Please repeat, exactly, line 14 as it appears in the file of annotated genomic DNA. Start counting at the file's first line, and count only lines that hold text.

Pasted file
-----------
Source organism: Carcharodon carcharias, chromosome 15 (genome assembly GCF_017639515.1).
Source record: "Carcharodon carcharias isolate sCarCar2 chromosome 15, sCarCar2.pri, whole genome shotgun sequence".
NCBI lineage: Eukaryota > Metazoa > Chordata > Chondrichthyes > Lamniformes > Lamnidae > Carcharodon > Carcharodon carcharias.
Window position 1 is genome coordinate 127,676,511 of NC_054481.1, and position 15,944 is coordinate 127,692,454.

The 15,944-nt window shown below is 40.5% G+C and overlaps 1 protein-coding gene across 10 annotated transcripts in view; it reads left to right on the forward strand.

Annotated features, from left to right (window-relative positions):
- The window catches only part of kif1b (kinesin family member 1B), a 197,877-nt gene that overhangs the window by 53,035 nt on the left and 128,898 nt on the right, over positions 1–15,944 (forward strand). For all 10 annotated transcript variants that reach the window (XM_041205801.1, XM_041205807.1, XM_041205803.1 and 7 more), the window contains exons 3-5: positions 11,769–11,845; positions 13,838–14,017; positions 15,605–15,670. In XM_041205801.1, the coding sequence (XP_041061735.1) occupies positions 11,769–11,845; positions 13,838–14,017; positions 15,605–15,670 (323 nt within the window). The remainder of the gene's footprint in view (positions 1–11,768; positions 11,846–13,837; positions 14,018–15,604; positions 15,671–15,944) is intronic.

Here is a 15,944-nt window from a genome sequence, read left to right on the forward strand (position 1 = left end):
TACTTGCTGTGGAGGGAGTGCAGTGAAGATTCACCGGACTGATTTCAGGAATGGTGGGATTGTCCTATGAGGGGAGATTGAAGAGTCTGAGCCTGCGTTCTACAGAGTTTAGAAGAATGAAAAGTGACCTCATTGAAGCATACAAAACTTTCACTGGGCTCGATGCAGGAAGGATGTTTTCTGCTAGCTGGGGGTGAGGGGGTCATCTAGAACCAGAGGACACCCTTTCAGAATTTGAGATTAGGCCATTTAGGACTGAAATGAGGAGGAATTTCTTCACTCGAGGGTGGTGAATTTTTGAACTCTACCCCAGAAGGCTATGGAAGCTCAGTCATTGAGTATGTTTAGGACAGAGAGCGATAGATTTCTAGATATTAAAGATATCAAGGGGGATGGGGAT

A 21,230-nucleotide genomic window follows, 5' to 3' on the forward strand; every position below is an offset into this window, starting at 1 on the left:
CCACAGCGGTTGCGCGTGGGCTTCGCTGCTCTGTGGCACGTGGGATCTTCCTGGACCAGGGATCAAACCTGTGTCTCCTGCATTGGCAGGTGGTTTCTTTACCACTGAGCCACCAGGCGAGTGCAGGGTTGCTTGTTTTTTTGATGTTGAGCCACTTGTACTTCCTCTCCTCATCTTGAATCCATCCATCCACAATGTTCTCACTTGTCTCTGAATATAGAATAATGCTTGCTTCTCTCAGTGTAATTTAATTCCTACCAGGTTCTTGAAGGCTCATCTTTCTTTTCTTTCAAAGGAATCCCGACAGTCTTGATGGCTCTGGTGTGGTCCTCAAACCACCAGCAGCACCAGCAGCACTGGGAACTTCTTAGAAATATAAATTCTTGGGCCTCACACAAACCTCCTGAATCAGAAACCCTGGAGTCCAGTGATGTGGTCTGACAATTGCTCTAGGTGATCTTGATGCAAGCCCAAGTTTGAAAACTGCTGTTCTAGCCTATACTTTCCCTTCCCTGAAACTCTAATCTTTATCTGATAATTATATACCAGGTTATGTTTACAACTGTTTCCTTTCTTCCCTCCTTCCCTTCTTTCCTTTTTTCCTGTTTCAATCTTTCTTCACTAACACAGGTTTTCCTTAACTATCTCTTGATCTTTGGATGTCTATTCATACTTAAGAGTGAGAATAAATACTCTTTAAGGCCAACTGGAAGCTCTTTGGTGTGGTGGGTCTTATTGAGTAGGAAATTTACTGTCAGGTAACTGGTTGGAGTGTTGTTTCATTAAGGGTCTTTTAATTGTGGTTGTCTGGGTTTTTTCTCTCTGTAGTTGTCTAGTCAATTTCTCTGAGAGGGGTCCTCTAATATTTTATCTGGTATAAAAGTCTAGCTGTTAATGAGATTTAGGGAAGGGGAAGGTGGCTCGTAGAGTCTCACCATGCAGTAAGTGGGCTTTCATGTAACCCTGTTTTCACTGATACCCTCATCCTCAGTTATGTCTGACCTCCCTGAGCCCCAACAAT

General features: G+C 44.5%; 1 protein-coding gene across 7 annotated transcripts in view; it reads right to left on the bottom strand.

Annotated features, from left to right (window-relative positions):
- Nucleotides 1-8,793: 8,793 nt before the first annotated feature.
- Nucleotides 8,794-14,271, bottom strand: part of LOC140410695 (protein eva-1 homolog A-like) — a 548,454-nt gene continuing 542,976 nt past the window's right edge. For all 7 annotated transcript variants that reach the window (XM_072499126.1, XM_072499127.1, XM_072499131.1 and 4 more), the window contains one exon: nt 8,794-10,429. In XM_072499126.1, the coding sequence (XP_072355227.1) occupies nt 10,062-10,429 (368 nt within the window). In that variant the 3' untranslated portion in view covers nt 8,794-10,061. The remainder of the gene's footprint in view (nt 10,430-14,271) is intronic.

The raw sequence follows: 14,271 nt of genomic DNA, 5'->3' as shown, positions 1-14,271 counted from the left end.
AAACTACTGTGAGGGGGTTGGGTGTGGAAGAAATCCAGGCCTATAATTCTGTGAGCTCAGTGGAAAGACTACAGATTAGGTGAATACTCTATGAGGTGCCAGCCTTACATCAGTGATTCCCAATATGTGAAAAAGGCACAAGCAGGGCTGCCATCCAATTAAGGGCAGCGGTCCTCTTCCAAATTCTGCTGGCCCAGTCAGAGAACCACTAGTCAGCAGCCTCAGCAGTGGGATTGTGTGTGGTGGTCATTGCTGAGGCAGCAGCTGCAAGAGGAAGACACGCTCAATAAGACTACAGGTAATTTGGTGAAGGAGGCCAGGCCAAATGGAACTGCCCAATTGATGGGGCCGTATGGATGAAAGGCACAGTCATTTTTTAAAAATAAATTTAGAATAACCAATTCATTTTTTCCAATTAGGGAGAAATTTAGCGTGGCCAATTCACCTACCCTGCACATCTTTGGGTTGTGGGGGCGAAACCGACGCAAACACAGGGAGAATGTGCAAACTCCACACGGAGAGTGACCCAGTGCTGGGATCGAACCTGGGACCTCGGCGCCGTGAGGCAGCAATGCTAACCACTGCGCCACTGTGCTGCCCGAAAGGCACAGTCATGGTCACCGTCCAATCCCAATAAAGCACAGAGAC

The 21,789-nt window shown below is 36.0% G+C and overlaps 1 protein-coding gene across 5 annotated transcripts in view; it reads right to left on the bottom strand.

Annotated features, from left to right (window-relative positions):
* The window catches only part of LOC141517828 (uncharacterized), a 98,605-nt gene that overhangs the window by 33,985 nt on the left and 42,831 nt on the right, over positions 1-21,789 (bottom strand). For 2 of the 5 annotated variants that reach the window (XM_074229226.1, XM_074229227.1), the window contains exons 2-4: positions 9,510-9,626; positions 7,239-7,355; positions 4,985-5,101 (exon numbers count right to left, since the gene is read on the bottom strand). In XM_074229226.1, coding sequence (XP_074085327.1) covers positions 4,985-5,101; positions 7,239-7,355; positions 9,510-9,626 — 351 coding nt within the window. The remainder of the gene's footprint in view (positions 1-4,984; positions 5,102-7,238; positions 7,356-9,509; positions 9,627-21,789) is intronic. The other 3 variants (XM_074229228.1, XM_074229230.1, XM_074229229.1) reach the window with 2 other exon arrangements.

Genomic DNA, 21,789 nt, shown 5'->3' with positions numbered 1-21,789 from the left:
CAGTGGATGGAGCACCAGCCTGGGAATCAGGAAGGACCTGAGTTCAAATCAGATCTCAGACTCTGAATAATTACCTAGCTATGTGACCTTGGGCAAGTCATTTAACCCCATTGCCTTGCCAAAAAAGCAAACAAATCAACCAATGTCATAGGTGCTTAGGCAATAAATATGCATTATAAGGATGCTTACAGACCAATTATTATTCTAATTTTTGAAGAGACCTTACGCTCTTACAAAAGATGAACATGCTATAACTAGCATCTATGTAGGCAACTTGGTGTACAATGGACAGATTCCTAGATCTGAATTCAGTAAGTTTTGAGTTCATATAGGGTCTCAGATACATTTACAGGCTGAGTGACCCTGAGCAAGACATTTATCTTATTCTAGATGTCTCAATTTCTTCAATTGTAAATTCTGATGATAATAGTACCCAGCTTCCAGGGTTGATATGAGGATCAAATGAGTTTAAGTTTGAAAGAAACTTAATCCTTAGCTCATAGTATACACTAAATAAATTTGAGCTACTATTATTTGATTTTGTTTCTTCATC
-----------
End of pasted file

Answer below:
- Nucleotides 1-8,793: 8,793 nt before the first annotated feature.